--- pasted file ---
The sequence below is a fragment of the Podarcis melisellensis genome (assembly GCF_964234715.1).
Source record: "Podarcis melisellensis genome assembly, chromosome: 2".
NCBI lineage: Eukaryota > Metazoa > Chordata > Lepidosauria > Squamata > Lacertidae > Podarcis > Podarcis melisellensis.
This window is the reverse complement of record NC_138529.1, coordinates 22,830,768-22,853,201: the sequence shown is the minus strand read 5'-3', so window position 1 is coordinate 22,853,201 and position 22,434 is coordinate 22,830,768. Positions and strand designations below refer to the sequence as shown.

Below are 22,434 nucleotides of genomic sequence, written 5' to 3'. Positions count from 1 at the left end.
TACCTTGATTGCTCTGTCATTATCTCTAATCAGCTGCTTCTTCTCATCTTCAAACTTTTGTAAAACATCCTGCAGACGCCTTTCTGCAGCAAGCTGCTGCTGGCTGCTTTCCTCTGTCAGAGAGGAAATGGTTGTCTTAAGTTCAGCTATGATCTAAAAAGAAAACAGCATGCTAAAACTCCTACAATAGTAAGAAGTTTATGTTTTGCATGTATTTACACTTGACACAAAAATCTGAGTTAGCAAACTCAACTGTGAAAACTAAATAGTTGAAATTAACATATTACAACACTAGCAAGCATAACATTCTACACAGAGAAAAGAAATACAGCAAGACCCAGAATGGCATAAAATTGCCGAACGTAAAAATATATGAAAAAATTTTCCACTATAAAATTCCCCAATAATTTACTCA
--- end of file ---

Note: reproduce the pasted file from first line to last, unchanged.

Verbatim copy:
The sequence below is a fragment of the Podarcis melisellensis genome (assembly GCF_964234715.1).
Source record: "Podarcis melisellensis genome assembly, chromosome: 2".
NCBI lineage: Eukaryota > Metazoa > Chordata > Lepidosauria > Squamata > Lacertidae > Podarcis > Podarcis melisellensis.
This window is the reverse complement of record NC_138529.1, coordinates 22,830,768-22,853,201: the sequence shown is the minus strand read 5'-3', so window position 1 is coordinate 22,853,201 and position 22,434 is coordinate 22,830,768. Positions and strand designations below refer to the sequence as shown.

Below are 22,434 nucleotides of genomic sequence, written 5' to 3'. Positions count from 1 at the left end.
TACCTTGATTGCTCTGTCATTATCTCTAATCAGCTGCTTCTTCTCATCTTCAAACTTTTGTAAAACATCCTGCAGACGCCTTTCTGCAGCAAGCTGCTGCTGGCTGCTTTCCTCTGTCAGAGAGGAAATGGTTGTCTTAAGTTCAGCTATGATCTAAAAAGAAAACAGCATGCTAAAACTCCTACAATAGTAAGAAGTTTATGTTTTGCATGTATTTACACTTGACACAAAAATCTGAGTTAGCAAACTCAACTGTGAAAACTAAATAGTTGAAATTAACATATTACAACACTAGCAAGCATAACATTCTACACAGAGAAAAGAAATACAGCAAGACCCAGAATGGCATAAAATTGCCGAACGTAAAAATATATGAAAAAATTTTCCACTATAAAATTCCCCAATAATTTACTCA